SMBs in insurance, retail, legal, financial services, and healthcare are under frequent attacks from cybercriminals. Recent IBM research only confirms this, claiming that 40% of SMBs have been under attack by cybercriminals since the pandemic started. Also, statistics on data loss show that the main reason why attackers target SMBs is that the owners of these companies often don’t understand the true nature of cybercrime or easily succumb to ransom notes. Finally, many hackers use them to get to bigger companies.


21. 94% of small businesses receive malware via email.

Most small companies get infected through email. Around 45% of detected malware came through Office documents, while 26% were sent through Windows App files.


22. 96% of companies faced a system outage in a three-year period.

Most companies have gone through an outage issue at least once in the past few years. Moreover, 95% have experienced at least one brownout. All of this could affect business data loss, statistics confirm. Most organizations (36%) have seen one to four brownouts. Similarly, most organizations (41%) have experienced the same number of outages.


Cost of Data Loss

23. 49% of server outages lead to over $100,000 losses to companies.

Companies that experience server outages could face devastating financial costs. For instance, some of the largest organizations with over 10,000 employees usually face more outages. According to 13% of the respondents from these companies, they cost them over $1 million. In the case of mid-size companies (1,000-9,999 employees), 8% went through the same amount of cost and more, data loss statistics show.

(451 Research)

24. With 49%, loss of worker productivity is the most frequent negative impact of data loss.

The cost of data loss is not only financial. Organizations could face multiple impacts. Among other things, employees' loss in productivity is the top reason named by most respondents. Another important issue is the loss of reputation (35%) and customer loyalty (19%). Not to mention that companies lose revenue on top of everything else (28%) and pay compliance-related penalties (23%), data loss statistics indicate.

(451 Research)

25. 60% of small companies cease to exist within six months of a data breach.

Data breaches are a major concern for any organization, especially for smaller companies. Hence, they must put all measures in place to prevent any data loss. It is so since the average cost of data recovery can go up to $3.62 million for a single breach. On top of financial issues, companies should worry about network security since the attacks can compromise the brand's reputation and jeopardize customers’ trust, data loss statistics show.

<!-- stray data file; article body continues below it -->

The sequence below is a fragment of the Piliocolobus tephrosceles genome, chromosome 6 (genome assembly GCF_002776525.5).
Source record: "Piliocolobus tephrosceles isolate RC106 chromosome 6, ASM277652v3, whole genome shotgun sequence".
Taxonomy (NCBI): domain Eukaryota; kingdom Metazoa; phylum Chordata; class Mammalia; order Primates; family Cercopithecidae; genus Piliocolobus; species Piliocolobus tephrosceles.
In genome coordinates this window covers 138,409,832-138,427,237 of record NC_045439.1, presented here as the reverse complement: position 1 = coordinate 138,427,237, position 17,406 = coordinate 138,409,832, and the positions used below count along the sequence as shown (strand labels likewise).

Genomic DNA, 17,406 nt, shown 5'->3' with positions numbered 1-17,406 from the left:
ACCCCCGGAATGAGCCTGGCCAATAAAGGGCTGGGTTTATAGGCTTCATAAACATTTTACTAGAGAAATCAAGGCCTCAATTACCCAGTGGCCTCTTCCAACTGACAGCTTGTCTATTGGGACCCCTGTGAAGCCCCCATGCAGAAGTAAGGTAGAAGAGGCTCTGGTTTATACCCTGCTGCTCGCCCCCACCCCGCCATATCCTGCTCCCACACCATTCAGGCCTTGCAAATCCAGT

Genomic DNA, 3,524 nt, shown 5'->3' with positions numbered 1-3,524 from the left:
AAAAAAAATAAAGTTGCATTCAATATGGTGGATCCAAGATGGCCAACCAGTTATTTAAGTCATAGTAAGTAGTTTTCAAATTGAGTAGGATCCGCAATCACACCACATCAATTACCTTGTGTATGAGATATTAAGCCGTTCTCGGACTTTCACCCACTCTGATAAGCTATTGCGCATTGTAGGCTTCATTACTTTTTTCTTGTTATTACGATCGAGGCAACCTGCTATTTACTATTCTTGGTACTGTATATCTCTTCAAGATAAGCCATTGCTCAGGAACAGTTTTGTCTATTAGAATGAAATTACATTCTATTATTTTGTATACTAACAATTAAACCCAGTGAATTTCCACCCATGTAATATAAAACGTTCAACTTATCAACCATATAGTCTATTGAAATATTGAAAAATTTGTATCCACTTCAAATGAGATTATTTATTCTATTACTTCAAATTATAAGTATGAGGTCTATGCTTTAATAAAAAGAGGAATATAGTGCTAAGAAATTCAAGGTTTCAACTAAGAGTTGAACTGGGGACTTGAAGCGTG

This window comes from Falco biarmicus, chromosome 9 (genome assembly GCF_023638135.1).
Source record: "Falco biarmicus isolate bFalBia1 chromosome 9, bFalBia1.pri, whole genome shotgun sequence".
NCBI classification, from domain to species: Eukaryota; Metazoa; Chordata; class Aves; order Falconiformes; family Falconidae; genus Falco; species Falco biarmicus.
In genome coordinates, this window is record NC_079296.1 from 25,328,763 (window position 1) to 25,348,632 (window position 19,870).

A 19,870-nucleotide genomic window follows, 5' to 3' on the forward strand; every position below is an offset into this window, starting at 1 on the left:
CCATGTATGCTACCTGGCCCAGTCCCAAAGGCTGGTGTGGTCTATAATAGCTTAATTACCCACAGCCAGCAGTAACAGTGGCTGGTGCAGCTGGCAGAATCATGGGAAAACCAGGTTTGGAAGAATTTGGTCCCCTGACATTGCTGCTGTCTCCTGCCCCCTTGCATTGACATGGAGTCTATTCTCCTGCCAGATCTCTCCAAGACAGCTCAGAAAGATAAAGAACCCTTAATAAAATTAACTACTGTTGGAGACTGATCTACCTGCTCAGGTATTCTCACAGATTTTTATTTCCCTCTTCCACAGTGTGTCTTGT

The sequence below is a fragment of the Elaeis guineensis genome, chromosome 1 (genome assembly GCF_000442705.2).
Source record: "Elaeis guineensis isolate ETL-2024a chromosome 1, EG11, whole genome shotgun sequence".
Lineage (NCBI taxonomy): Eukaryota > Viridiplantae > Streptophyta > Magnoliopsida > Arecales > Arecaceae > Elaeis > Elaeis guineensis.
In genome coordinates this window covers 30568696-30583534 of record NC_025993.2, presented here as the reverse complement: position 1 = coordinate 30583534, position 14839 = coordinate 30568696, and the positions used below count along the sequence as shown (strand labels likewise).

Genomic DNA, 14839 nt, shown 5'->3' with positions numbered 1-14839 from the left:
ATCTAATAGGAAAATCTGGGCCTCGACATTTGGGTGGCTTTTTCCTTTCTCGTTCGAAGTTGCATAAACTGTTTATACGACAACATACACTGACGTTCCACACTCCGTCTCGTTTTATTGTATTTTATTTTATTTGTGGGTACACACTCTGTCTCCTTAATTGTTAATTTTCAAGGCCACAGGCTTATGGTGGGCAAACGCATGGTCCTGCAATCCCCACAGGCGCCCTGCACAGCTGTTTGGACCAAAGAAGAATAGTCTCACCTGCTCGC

(Cybercrime Magazine)

26. The average time to identify and mitigate the data breach is around 287 days.

The shorter the lifecycle of the breach, the better for the company. On average, a breach that lasts under 200 days costs 30% less than the one that lasts longer. Conversely, the longer the breach, the higher the average cost. Healthcare is the most costly industry regarding data breaches ($9.23 million per incident), cost of data loss statistics indicate.


27. 93% of companies that lost their data center for 10 days filed for bankruptcy one year after the incident.

Companies that suffer data center loss often close down very soon. 50% of firms without data management for 10 days file for bankruptcy immediately. 94% of companies suffering catastrophic data loss never survive — 43% don’t reopen, while 51% close in two years. 30% of companies suffering from a major fire go out of business in one year, while 70% do so within five years.



All organizations face the risk of data loss. Of course, some are more exposed than others, but all can do something using different data recovery and backup methods, as evidenced by data loss stats. In any case, there are companies on the market that could help smaller outfits with fewer resources and infrastructure handle their data, effectively preventing the loss of both data and reputation.


What are the consequences of data loss?

Data loss impacts the company in multiple ways. First, it sets back the productivity timeline and makes customers lose trust in your company. A company loses customers, particularly if the data loss is connected to a security breach. Even if the company manages to recover from this incident, it still needs a lot of time to regain trust and build customer relationships.


How often do companies lose data?

Data loss statistics indicate that companies could lose data due to many reasons. It could be because of hardware failure, cyber threats, power outages, or even natural disasters. One thing is certain, companies could be affected at any time, and any company could lose data. For instance, around 140,000 hard drives fail each week in the US alone. This number is far greater in the rest of the world. Moreover, 58% of small to medium size businesses are unprepared for any data loss.


How would you avoid data losses?

There are many ways to prevent data loss, starting with having drills for restoring info from the backup. Backing up data frequently is another prevention method, data loss statistics show. Having a generator or battery backup system, using antivirus programs, and making sure your equipment is safe from static electricity are other things you can do to minimize the risk of data loss.